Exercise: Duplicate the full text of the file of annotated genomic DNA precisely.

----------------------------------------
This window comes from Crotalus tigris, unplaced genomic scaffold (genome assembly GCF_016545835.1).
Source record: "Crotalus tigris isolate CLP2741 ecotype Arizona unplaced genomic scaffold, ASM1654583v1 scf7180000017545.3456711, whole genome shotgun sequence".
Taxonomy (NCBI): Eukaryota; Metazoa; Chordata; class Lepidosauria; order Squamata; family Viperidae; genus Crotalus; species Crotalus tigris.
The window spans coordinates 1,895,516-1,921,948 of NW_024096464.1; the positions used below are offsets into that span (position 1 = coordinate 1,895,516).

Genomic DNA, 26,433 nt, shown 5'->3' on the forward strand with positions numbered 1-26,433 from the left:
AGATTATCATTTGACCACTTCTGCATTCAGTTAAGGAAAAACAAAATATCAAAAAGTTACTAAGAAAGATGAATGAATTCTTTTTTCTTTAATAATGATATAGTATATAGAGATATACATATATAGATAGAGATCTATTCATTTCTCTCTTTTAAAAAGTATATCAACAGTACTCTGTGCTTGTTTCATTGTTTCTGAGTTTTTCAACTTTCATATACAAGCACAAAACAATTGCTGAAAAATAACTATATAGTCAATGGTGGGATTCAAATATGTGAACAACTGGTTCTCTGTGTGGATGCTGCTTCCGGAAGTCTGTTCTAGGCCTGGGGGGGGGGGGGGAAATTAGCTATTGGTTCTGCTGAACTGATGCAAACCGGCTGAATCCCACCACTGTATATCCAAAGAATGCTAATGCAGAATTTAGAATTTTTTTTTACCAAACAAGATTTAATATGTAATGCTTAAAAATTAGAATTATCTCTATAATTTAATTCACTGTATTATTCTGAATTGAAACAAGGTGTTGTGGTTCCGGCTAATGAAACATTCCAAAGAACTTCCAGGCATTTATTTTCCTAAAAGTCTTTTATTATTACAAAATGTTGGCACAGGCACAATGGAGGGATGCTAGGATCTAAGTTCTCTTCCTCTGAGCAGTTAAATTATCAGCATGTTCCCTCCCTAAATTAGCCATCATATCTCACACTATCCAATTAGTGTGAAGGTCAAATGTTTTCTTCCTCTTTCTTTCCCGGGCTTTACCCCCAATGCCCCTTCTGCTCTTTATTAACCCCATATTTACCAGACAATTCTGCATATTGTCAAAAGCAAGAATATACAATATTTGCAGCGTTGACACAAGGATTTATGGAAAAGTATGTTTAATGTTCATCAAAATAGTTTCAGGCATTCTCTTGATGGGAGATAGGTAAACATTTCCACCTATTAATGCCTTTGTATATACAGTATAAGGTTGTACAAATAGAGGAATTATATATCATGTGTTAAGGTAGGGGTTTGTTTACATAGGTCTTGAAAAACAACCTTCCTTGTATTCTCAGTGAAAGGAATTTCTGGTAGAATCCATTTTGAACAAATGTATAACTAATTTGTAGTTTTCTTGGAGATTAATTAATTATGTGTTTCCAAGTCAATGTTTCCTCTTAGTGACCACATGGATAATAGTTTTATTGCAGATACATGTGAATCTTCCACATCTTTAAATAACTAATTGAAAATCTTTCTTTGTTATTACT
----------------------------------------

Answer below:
This window comes from Crotalus tigris, unplaced genomic scaffold (genome assembly GCF_016545835.1).
Source record: "Crotalus tigris isolate CLP2741 ecotype Arizona unplaced genomic scaffold, ASM1654583v1 scf7180000017545.3456711, whole genome shotgun sequence".
Taxonomy (NCBI): Eukaryota; Metazoa; Chordata; class Lepidosauria; order Squamata; family Viperidae; genus Crotalus; species Crotalus tigris.
The window spans coordinates 1,895,516-1,921,948 of NW_024096464.1; the positions used below are offsets into that span (position 1 = coordinate 1,895,516).

Genomic DNA, 26,433 nt, shown 5'->3' on the forward strand with positions numbered 1-26,433 from the left:
AGATTATCATTTGACCACTTCTGCATTCAGTTAAGGAAAAACAAAATATCAAAAAGTTACTAAGAAAGATGAATGAATTCTTTTTTCTTTAATAATGATATAGTATATAGAGATATACATATATAGATAGAGATCTATTCATTTCTCTCTTTTAAAAAGTATATCAACAGTACTCTGTGCTTGTTTCATTGTTTCTGAGTTTTTCAACTTTCATATACAAGCACAAAACAATTGCTGAAAAATAACTATATAGTCAATGGTGGGATTCAAATATGTGAACAACTGGTTCTCTGTGTGGATGCTGCTTCCGGAAGTCTGTTCTAGGCCTGGGGGGGGGGGGGGAAATTAGCTATTGGTTCTGCTGAACTGATGCAAACCGGCTGAATCCCACCACTGTATATCCAAAGAATGCTAATGCAGAATTTAGAATTTTTTTTTACCAAACAAGATTTAATATGTAATGCTTAAAAATTAGAATTATCTCTATAATTTAATTCACTGTATTATTCTGAATTGAAACAAGGTGTTGTGGTTCCGGCTAATGAAACATTCCAAAGAACTTCCAGGCATTTATTTTCCTAAAAGTCTTTTATTATTACAAAATGTTGGCACAGGCACAATGGAGGGATGCTAGGATCTAAGTTCTCTTCCTCTGAGCAGTTAAATTATCAGCATGTTCCCTCCCTAAATTAGCCATCATATCTCACACTATCCAATTAGTGTGAAGGTCAAATGTTTTCTTCCTCTTTCTTTCCCGGGCTTTACCCCCAATGCCCCTTCTGCTCTTTATTAACCCCATATTTACCAGACAATTCTGCATATTGTCAAAAGCAAGAATATACAATATTTGCAGCGTTGACACAAGGATTTATGGAAAAGTATGTTTAATGTTCATCAAAATAGTTTCAGGCATTCTCTTGATGGGAGATAGGTAAACATTTCCACCTATTAATGCCTTTGTATATACAGTATAAGGTTGTACAAATAGAGGAATTATATATCATGTGTTAAGGTAGGGGTTTGTTTACATAGGTCTTGAAAAACAACCTTCCTTGTATTCTCAGTGAAAGGAATTTCTGGTAGAATCCATTTTGAACAAATGTATAACTAATTTGTAGTTTTCTTGGAGATTAATTAATTATGTGTTTCCAAGTCAATGTTTCCTCTTAGTGACCACATGGATAATAGTTTTATTGCAGATACATGTGAATCTTCCACATCTTTAAATAACTAATTGAAAATCTTTCTTTGTTATTACT